Bank of England Inflation Briefing

Budgets, Businesses, Growth l

bank_of_england_logo_8313As members of the Chamber of Commerce, we were delighted to have breakfast with the Yorkshire and Humberside Agents of the Bank of England. It was an interesting assessment of where our economy has been since 2007, where we are today, and what the future is expected to bring and the role the Bank of England can have in influencing this.

Where is the money?

As a country, the cost of borrowing for our government is reducing following a rise in the rates being charged a few years ago. In turn our banks are now able to access funds at lower rates than previous years.

However, while the cost to the end consumer of borrowing in general is lower, businesses in certain sectors and individuals with certain demographics remain being “hit” with higher rates for borrowing, and in certain cases are still priced out of the market, or not able to get offers for finance at all.

Overall, as an economy we have an increased level of access to funding than in previous years, but with some sectors of the economy having issues in accessing finance.

Where is the growth?

Our growth to date has come from 3 areas of the economy:

Consumer spending

Individuals are spending more both on necessary items to live, but also on discretionary purchases. The statistics show a growth in the level of household budgets which are available for discretionary spend. A concern is that a rise in interest rates (ie. Mortgage payments/rents) will reduce the level of discretionary spend in households.

Private sector housing

There has been an increase in the building of new private sector housing, and while the level is below the believed demand for housing, it remains as contributing towards overall growth in the economy.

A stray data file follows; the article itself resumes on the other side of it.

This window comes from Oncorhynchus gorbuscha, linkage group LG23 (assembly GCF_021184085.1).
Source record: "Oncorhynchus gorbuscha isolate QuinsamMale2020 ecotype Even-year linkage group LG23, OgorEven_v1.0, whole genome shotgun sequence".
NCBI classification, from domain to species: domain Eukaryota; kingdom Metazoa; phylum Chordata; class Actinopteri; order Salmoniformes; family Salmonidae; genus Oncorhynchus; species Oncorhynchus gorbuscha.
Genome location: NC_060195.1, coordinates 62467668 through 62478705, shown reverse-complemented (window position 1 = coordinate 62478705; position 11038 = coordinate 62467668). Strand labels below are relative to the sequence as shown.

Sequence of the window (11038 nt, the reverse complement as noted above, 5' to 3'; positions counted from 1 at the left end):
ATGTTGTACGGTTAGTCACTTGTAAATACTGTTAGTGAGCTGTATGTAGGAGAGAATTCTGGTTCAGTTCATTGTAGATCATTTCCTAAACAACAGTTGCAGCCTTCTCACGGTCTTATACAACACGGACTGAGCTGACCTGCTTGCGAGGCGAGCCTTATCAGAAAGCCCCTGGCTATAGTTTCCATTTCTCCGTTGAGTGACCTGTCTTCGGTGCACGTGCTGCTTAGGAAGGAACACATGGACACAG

It is also important to recognise the level of spending households are making on renovating and maintaining their homes. The investment in new kitchens, bathrooms and extensions to properties is aiding growth.

Business investment

Since 2011 there has been a growth in the infrastructure investment by businesses in both capital such as equipment and buildings, but also in their processes and people to improve efficiency and quality.

In the early part of the economy, the rate of saving increased as individuals started saving more than pre 2008, and borrowing less. The trend has now turned, and consumers are now using their savings. Some caution is needed as some savings are being used to meet general household expenses, and is therefore not sustainable, and will not be replaced.

The overall growth level for 2014 is expected to be 3.4%, reducing slightly in 2015 to 2.9% and then maintaining at between 2.5% and 3.0% in 2016 and beyond.

With inflation expected to be around 2.0% through to 2016, this would mean growth exceeding inflation for the next 3 years. Inflation is expected to be flat line, as the prices of 3 of the key components in our spending are predicted to stabilise:






Food & drink

None precious metals





Where are the jobs?

As a country, we do have a record number of people classed as “in work”. The recovery period has seen more people becoming self-employed and in part time employment, although there has been growth in full time employment too.

It is unclear how many people have entered self-employment and part time employment because of a lack of full time employment. There is some thought that a lack of confidence is seeing businesses prefer to engage with contractors rather than commit to taking on permanent employees, and part time employment can offer flexibility. This may suit some employees, but for others not offer stability of income which gives them the confidence to spend beyond necessity.

The conclusion of the presentation was:

–          There is growing confidence in the economy

–          Inflation is subdued

–          Monetary policy is supportive

–          The Bank of England does not have the tools to address the housing market.